The Arsenal Monument at Historic Congressional Cemetery

The Arsenal Monument at Historic Congressional Cemetery

The Arsenal Monument is a memorial to twenty-one women who died in an explosion at the Washington Arsenal on June 17, 1864.  It is located in the Historic Congressional Cemetery in southeast D.C. at 1801 E Street (MAP).

The massive explosion was caused when fireworks stored in the lot next to the Arsenal building spontaneously ignited in the near 100 degree heat of that hot June day.  This was a time before screened windows were common, and a spark flew into an open window and into the arsenal building where the women worked making gunpowder cartridges for the Union Army.  Most of the women were young; many were Irish, some were widows, but all were poor. Women held these jobs because 19th-century bureaucrats thought their small hands and dexterous fingers made this low-paid work more efficient. Exposed gunpowder caught fire and exploded, killing 21 of the 108 women cartridge makers who worked there.  Of those who died, 18 were burned to death in the explosion, and three more died in the ensuing panic.

The monument itself is comprised of a sculpted allegorical figure with folded hands representing grief, standing atop the monument’s tall shaft, and a realistic relief of the arsenal explosion carved into the base.  The monument lists all 21 of the women killed, and serves as the headstone for the mass grave located at the site.  However, six women, whose families preferred them to be buried separately from their fellow comrades, are in other locations both within Historic Congressional Cemetery and in D.C.’s Mount Olivet Cemetery.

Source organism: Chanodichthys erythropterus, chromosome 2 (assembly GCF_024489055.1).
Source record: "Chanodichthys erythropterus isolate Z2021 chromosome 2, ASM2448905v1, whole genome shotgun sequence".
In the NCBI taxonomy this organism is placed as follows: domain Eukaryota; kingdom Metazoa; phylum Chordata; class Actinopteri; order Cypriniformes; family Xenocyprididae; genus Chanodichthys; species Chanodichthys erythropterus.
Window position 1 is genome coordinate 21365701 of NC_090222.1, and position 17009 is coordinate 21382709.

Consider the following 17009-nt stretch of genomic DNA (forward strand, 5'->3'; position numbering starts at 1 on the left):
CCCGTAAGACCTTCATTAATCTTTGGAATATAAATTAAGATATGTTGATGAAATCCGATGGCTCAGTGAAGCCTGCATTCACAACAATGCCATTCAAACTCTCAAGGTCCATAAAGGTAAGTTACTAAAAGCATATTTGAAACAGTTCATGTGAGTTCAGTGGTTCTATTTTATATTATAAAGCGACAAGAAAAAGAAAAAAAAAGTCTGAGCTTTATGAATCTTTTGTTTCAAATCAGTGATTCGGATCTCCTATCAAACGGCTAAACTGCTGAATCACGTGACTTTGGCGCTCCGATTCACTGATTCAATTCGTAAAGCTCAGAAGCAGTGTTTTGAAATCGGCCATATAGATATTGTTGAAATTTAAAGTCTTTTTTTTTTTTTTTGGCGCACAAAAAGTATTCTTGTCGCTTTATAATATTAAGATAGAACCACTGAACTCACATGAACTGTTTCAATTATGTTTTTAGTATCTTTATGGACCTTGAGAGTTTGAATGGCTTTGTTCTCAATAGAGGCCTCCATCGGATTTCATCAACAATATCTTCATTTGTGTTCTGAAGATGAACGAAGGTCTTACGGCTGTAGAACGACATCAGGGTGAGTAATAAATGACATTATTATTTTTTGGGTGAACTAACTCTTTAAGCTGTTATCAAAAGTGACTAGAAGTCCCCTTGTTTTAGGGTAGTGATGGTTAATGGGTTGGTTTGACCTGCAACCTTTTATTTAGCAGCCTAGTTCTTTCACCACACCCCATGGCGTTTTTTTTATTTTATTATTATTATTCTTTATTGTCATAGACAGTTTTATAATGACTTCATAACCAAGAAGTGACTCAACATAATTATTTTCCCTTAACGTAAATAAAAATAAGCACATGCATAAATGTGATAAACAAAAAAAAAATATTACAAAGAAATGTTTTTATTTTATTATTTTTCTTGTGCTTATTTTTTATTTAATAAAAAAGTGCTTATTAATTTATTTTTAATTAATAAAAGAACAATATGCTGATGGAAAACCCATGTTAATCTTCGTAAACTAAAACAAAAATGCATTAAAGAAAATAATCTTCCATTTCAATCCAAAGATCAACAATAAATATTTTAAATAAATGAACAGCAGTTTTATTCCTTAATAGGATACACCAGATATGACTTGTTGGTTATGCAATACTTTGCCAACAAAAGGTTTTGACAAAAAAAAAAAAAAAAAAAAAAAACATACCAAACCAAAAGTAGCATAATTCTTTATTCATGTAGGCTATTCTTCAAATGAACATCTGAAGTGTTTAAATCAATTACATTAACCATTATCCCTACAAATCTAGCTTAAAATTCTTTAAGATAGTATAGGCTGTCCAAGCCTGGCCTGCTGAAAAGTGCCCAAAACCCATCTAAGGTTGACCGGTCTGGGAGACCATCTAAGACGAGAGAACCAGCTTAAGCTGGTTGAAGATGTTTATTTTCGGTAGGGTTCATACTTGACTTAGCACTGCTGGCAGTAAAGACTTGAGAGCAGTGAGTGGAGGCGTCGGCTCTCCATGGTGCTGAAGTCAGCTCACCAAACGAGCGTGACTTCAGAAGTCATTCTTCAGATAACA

Paid for by contributions from the public and erected only a year after the incident, Secretary of War Edwin Stanton ordered the construction of the memorial.  He also ensured that the Federal government paid all the costs of the funerals for those who died in the explosion and fire.   At the dedication, President Abraham Lincoln led the cortege to the cemetery, followed by a band, 90 pall bearers and approximately 2,000 mourners.

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Comments
  1. Another really interesting post. Thanks!

    Liked by 1 person

  2. Erin says:

    Thanks for remembering these women and the sacrifice they made.

    Liked by 1 person

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